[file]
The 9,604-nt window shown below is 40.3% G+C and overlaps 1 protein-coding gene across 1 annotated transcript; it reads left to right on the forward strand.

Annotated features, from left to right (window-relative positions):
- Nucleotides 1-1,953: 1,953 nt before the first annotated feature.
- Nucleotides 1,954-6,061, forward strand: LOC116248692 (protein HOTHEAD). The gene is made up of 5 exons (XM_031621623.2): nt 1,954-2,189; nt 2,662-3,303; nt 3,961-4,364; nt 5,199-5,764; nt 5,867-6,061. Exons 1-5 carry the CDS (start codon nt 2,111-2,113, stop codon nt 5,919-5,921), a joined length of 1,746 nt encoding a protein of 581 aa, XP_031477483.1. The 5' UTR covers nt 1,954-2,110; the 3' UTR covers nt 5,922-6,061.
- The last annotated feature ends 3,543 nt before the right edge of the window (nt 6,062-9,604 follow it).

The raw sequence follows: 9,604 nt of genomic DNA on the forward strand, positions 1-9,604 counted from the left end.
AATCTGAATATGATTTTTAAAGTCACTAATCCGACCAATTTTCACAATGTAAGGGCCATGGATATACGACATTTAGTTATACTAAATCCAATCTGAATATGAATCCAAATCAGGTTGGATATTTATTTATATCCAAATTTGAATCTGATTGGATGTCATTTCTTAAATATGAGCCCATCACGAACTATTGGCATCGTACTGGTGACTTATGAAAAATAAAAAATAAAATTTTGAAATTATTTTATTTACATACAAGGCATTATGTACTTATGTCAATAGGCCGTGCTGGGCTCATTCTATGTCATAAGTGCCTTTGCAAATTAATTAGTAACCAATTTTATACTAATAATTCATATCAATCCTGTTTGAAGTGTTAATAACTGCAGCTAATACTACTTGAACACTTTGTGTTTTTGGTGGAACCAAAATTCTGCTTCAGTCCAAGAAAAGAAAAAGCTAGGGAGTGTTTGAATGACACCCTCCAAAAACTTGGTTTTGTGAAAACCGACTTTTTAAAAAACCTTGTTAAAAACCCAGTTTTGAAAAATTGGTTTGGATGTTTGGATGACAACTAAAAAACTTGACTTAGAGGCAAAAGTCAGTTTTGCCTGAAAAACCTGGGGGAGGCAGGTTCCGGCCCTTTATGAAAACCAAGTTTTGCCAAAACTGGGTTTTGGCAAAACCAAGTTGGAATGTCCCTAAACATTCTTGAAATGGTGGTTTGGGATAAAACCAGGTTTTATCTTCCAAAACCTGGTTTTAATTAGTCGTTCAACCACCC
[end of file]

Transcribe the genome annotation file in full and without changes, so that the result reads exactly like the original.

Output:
The 9,604-nt window shown below is 40.3% G+C and overlaps 1 protein-coding gene across 1 annotated transcript; it reads left to right on the forward strand.

Annotated features, from left to right (window-relative positions):
- Nucleotides 1-1,953: 1,953 nt before the first annotated feature.
- Nucleotides 1,954-6,061, forward strand: LOC116248692 (protein HOTHEAD). The gene is made up of 5 exons (XM_031621623.2): nt 1,954-2,189; nt 2,662-3,303; nt 3,961-4,364; nt 5,199-5,764; nt 5,867-6,061. Exons 1-5 carry the CDS (start codon nt 2,111-2,113, stop codon nt 5,919-5,921), a joined length of 1,746 nt encoding a protein of 581 aa, XP_031477483.1. The 5' UTR covers nt 1,954-2,110; the 3' UTR covers nt 5,922-6,061.
- The last annotated feature ends 3,543 nt before the right edge of the window (nt 6,062-9,604 follow it).

The raw sequence follows: 9,604 nt of genomic DNA on the forward strand, positions 1-9,604 counted from the left end.
AATCTGAATATGATTTTTAAAGTCACTAATCCGACCAATTTTCACAATGTAAGGGCCATGGATATACGACATTTAGTTATACTAAATCCAATCTGAATATGAATCCAAATCAGGTTGGATATTTATTTATATCCAAATTTGAATCTGATTGGATGTCATTTCTTAAATATGAGCCCATCACGAACTATTGGCATCGTACTGGTGACTTATGAAAAATAAAAAATAAAATTTTGAAATTATTTTATTTACATACAAGGCATTATGTACTTATGTCAATAGGCCGTGCTGGGCTCATTCTATGTCATAAGTGCCTTTGCAAATTAATTAGTAACCAATTTTATACTAATAATTCATATCAATCCTGTTTGAAGTGTTAATAACTGCAGCTAATACTACTTGAACACTTTGTGTTTTTGGTGGAACCAAAATTCTGCTTCAGTCCAAGAAAAGAAAAAGCTAGGGAGTGTTTGAATGACACCCTCCAAAAACTTGGTTTTGTGAAAACCGACTTTTTAAAAAACCTTGTTAAAAACCCAGTTTTGAAAAATTGGTTTGGATGTTTGGATGACAACTAAAAAACTTGACTTAGAGGCAAAAGTCAGTTTTGCCTGAAAAACCTGGGGGAGGCAGGTTCCGGCCCTTTATGAAAACCAAGTTTTGCCAAAACTGGGTTTTGGCAAAACCAAGTTGGAATGTCCCTAAACATTCTTGAAATGGTGGTTTGGGATAAAACCAGGTTTTATCTTCCAAAACCTGGTTTTAATTAGTCGTTCAACCACCC